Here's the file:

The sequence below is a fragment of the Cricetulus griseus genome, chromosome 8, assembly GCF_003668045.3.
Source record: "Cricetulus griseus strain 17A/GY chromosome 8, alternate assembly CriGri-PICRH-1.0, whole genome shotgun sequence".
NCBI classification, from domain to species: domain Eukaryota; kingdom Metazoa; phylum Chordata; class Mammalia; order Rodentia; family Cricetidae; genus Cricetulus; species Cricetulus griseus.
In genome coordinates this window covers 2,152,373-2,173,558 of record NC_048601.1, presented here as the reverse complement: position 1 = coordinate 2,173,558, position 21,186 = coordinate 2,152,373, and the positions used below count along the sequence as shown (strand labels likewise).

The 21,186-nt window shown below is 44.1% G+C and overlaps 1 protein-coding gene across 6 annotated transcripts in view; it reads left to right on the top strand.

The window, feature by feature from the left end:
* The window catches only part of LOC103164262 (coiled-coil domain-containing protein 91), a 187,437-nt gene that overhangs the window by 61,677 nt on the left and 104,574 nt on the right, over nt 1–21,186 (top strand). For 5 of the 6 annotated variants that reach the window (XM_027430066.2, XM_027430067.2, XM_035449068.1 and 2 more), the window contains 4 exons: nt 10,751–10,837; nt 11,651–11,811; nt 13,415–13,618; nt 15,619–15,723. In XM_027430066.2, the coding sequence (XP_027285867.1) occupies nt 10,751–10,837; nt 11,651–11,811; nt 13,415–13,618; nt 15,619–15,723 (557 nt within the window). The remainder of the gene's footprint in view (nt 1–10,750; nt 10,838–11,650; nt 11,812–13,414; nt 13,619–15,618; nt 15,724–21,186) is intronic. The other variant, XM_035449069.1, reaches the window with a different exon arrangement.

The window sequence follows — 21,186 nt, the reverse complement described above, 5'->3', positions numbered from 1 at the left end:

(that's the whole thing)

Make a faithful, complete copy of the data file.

The sequence below is a fragment of the Cricetulus griseus genome, chromosome 8, assembly GCF_003668045.3.
Source record: "Cricetulus griseus strain 17A/GY chromosome 8, alternate assembly CriGri-PICRH-1.0, whole genome shotgun sequence".
NCBI classification, from domain to species: domain Eukaryota; kingdom Metazoa; phylum Chordata; class Mammalia; order Rodentia; family Cricetidae; genus Cricetulus; species Cricetulus griseus.
In genome coordinates this window covers 2,152,373-2,173,558 of record NC_048601.1, presented here as the reverse complement: position 1 = coordinate 2,173,558, position 21,186 = coordinate 2,152,373, and the positions used below count along the sequence as shown (strand labels likewise).

The 21,186-nt window shown below is 44.1% G+C and overlaps 1 protein-coding gene across 6 annotated transcripts in view; it reads left to right on the top strand.

The window, feature by feature from the left end:
* The window catches only part of LOC103164262 (coiled-coil domain-containing protein 91), a 187,437-nt gene that overhangs the window by 61,677 nt on the left and 104,574 nt on the right, over nt 1–21,186 (top strand). For 5 of the 6 annotated variants that reach the window (XM_027430066.2, XM_027430067.2, XM_035449068.1 and 2 more), the window contains 4 exons: nt 10,751–10,837; nt 11,651–11,811; nt 13,415–13,618; nt 15,619–15,723. In XM_027430066.2, the coding sequence (XP_027285867.1) occupies nt 10,751–10,837; nt 11,651–11,811; nt 13,415–13,618; nt 15,619–15,723 (557 nt within the window). The remainder of the gene's footprint in view (nt 1–10,750; nt 10,838–11,650; nt 11,812–13,414; nt 13,619–15,618; nt 15,724–21,186) is intronic. The other variant, XM_035449069.1, reaches the window with a different exon arrangement.

The window sequence follows — 21,186 nt, the reverse complement described above, 5'->3', positions numbered from 1 at the left end: